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James W. Carey and Communication Research

Reputation at the University’s Margins

Jefferson D. Pooley

Winner of the 2017 James W. Carey Media Research Award

James W. Carey, by the time of his death in 2006, was a towering figure in communication research in the U.S. In this book, Pooley provides a critical introduction to Carey’s work, tracing the evolution of his media theorizing from his graduate school years through to the publication in 1989, of his landmark Communication as Culture. The book is an attempt to understand the unusual if also undeniable significance that Carey holds for so many communication scholars, as well as making his work accessible to advanced undergraduate and postgraduate students.

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Chapter 3. A Cultural Approach


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In 1973, Carey’s scholarly project took a sharp cultural turn. The catalyst was Clifford Geertz’s The Interpretation of Cultures, published early that year. No other single work had, or would have, a comparable impact on Carey’s intellectual worldview. And the effect was as sudden as it was profound: In the year following the publication of Geertz’s collection, Carey drafted a handful of essays that, in revised form, would constitute the core of Communication as Culture. Carey’s mid-1970s essays formed an elegantly written brief for a “cultural approach” to communication research. That approach was unambiguously the Geertzian program for anthropology, transposed onto communication studies.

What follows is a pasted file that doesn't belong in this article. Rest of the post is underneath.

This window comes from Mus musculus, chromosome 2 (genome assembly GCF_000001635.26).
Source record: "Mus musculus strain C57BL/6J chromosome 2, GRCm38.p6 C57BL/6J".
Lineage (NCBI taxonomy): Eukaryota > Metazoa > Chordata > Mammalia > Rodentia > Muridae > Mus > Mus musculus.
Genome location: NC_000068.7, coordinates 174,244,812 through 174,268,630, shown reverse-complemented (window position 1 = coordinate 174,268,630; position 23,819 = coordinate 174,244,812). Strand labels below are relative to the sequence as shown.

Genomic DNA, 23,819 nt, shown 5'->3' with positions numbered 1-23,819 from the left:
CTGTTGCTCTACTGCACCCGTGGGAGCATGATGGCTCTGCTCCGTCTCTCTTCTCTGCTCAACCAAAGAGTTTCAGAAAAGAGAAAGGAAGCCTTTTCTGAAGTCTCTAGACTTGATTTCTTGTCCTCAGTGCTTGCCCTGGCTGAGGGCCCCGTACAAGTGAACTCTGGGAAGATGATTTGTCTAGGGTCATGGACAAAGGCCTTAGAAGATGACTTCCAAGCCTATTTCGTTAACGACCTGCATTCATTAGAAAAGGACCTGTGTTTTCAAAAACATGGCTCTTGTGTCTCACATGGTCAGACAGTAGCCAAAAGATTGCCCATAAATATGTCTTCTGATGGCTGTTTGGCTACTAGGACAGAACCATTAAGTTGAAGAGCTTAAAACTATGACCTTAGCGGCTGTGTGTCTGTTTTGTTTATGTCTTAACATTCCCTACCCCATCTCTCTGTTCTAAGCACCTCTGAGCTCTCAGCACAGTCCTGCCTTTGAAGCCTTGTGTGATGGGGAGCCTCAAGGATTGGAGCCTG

In The Interpretation of Cultures, Geertz presented an extended case for a meaning-centered concept of culture. All humans, he claimed, make sense of experience through symbols and stories that are established, reaffirmed, and altered in daily life. “Believing, with Max Weber”, he wrote in a soon-famous line, “that man is an animal suspended in webs of significance he himself has spun, I take culture to be those webs”.1 For Geertz, two facets of cultural life are key. First, cultures are highly various, bound in place and time to particular human groupings. Second, these webs of meaning are shared, produced and altered in everyday interaction. The task of the anthropologist is to interpret those specific cultural formations. ← 77 | 78 →

Geertz positioned his interpretive approach as an explicit challenge to the definitions of social science then...

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